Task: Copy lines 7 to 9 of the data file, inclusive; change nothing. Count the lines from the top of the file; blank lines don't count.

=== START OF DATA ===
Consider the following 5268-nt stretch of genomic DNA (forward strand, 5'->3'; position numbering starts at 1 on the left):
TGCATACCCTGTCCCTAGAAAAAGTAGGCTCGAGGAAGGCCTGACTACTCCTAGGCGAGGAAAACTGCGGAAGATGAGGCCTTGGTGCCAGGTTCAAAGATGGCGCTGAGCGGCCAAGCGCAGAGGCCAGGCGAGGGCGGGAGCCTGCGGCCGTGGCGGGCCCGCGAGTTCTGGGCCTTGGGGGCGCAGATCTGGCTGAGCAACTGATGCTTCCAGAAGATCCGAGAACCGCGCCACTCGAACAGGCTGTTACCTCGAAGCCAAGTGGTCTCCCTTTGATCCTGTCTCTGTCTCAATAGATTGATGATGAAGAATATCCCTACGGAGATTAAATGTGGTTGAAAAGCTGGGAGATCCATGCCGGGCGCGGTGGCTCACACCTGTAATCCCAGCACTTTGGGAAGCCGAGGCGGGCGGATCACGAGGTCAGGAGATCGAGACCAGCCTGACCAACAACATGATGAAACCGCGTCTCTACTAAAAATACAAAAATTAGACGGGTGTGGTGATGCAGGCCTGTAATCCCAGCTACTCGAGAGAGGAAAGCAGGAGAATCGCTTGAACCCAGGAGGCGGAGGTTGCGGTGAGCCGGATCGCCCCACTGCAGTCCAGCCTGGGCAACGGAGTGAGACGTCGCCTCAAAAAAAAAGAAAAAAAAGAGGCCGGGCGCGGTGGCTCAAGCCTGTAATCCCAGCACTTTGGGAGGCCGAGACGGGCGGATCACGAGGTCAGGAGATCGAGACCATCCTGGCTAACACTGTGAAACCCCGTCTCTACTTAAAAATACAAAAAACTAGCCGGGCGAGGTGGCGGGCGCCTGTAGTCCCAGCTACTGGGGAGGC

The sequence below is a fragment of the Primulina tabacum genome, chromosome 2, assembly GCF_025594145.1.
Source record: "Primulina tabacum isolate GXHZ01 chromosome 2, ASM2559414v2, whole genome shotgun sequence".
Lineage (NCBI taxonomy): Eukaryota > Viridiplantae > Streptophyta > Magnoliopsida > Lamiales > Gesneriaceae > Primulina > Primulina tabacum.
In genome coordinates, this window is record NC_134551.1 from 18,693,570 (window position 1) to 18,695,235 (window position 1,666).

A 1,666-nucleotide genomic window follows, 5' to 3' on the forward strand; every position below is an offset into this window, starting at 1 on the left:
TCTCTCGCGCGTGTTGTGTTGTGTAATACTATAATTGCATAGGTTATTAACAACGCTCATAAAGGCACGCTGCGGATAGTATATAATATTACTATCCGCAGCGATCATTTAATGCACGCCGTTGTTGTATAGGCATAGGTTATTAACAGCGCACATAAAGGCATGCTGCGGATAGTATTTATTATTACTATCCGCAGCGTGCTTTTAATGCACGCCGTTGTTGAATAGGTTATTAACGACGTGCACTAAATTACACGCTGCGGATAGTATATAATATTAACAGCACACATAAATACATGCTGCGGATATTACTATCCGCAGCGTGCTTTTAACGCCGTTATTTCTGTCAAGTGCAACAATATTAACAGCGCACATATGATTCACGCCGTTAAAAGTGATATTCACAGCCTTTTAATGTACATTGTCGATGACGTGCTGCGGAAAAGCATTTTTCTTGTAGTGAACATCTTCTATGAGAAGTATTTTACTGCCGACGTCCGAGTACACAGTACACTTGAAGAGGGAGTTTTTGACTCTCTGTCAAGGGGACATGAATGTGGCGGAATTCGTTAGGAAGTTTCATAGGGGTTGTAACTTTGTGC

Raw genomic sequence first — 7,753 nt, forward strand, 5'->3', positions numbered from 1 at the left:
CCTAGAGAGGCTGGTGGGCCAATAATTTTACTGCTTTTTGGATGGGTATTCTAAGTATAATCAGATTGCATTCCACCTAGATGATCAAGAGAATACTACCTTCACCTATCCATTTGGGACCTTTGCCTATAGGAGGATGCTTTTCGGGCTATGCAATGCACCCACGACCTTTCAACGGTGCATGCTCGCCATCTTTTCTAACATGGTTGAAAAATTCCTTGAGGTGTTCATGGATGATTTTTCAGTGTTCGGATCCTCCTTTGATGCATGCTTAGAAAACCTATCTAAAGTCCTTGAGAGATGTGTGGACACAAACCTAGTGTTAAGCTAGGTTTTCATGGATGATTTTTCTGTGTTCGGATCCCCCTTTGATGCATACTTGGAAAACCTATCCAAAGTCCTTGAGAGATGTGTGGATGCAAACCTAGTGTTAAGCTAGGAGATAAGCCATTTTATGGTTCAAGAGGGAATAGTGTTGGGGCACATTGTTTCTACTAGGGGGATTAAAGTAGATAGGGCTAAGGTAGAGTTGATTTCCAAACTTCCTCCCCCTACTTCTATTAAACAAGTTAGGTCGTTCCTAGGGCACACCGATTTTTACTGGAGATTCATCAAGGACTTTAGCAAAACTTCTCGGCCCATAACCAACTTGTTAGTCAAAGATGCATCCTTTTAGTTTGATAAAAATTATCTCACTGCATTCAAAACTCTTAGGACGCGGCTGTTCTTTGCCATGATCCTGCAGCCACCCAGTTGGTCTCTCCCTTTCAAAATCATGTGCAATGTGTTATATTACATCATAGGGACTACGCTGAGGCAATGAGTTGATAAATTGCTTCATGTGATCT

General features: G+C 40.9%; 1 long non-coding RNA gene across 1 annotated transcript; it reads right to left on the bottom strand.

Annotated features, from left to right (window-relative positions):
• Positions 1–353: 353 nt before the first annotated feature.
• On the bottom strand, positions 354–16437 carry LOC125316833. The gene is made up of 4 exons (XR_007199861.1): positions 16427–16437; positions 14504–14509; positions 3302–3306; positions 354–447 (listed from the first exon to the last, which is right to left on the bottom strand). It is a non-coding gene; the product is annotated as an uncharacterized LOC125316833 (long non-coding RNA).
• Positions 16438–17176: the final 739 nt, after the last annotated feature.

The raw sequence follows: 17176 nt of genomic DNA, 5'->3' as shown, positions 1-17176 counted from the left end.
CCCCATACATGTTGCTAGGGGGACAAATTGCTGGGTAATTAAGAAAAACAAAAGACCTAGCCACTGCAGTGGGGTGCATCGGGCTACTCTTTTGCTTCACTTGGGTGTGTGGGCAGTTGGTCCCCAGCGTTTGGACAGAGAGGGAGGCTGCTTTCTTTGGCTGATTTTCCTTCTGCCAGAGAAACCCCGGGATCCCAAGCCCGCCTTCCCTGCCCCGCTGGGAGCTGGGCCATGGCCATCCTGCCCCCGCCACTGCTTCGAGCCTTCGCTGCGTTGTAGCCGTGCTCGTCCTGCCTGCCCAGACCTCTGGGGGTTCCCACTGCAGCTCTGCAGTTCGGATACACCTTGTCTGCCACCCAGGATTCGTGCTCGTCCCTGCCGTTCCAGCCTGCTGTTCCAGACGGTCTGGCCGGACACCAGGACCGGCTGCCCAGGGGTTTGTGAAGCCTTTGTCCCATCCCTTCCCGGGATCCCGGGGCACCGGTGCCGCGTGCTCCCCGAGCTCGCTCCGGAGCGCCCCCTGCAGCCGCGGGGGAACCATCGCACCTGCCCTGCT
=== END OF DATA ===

A 1,666-nucleotide genomic window follows, 5' to 3' on the forward strand; every position below is an offset into this window, starting at 1 on the left:
TCTCTCGCGCGTGTTGTGTTGTGTAATACTATAATTGCATAGGTTATTAACAACGCTCATAAAGGCACGCTGCGGATAGTATATAATATTACTATCCGCAGCGATCATTTAATGCACGCCGTTGTTGTATAGGCATAGGTTATTAACAGCGCACATAAAGGCATGCTGCGGATAGTATTTATTATTACTATCCGCAGCGTGCTTTTAATGCACGCCGTTGTTGAATAGGTTATTAACGACGTGCACTAAATTACACGCTGCGGATAGTATATAATATTAACAGCACACATAAATACATGCTGCGGATATTACTATCCGCAGCGTGCTTTTAACGCCGTTATTTCTGTCAAGTGCAACAATATTAACAGCGCACATATGATTCACGCCGTTAAAAGTGATATTCACAGCCTTTTAATGTACATTGTCGATGACGTGCTGCGGAAAAGCATTTTTCTTGTAGTGAACATCTTCTATGAGAAGTATTTTACTGCCGACGTCCGAGTACACAGTACACTTGAAGAGGGAGTTTTTGACTCTCTGTCAAGGGGACATGAATGTGGCGGAATTCGTTAGGAAGTTTCATAGGGGTTGTAACTTTGTGC

Raw genomic sequence first — 7,753 nt, forward strand, 5'->3', positions numbered from 1 at the left: